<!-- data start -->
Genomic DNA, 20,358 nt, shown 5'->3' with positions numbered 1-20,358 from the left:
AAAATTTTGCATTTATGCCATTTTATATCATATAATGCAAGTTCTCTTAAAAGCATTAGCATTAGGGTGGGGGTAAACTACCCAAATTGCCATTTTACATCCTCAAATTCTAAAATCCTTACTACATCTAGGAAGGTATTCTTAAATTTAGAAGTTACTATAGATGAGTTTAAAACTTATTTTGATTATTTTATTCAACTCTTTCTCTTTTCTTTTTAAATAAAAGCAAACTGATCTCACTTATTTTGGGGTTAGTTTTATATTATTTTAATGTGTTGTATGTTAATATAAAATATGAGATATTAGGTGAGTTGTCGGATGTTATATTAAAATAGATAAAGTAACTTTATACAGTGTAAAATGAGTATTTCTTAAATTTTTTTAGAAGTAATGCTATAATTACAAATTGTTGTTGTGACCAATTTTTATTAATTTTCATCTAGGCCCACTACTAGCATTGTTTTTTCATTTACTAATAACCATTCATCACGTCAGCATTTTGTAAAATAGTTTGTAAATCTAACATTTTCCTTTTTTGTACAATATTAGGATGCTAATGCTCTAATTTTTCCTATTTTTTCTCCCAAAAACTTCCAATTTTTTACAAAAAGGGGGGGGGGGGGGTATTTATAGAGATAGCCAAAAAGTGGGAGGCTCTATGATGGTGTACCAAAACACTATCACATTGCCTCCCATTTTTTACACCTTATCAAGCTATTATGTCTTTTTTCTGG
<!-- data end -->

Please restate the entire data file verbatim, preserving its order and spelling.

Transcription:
Genomic DNA, 20,358 nt, shown 5'->3' with positions numbered 1-20,358 from the left:
AAAATTTTGCATTTATGCCATTTTATATCATATAATGCAAGTTCTCTTAAAAGCATTAGCATTAGGGTGGGGGTAAACTACCCAAATTGCCATTTTACATCCTCAAATTCTAAAATCCTTACTACATCTAGGAAGGTATTCTTAAATTTAGAAGTTACTATAGATGAGTTTAAAACTTATTTTGATTATTTTATTCAACTCTTTCTCTTTTCTTTTTAAATAAAAGCAAACTGATCTCACTTATTTTGGGGTTAGTTTTATATTATTTTAATGTGTTGTATGTTAATATAAAATATGAGATATTAGGTGAGTTGTCGGATGTTATATTAAAATAGATAAAGTAACTTTATACAGTGTAAAATGAGTATTTCTTAAATTTTTTTAGAAGTAATGCTATAATTACAAATTGTTGTTGTGACCAATTTTTATTAATTTTCATCTAGGCCCACTACTAGCATTGTTTTTTCATTTACTAATAACCATTCATCACGTCAGCATTTTGTAAAATAGTTTGTAAATCTAACATTTTCCTTTTTTGTACAATATTAGGATGCTAATGCTCTAATTTTTCCTATTTTTTCTCCCAAAAACTTCCAATTTTTTACAAAAAGGGGGGGGGGGGGGTATTTATAGAGATAGCCAAAAAGTGGGAGGCTCTATGATGGTGTACCAAAACACTATCACATTGCCTCCCATTTTTTACACCTTATCAAGCTATTATGTCTTTTTTCTGG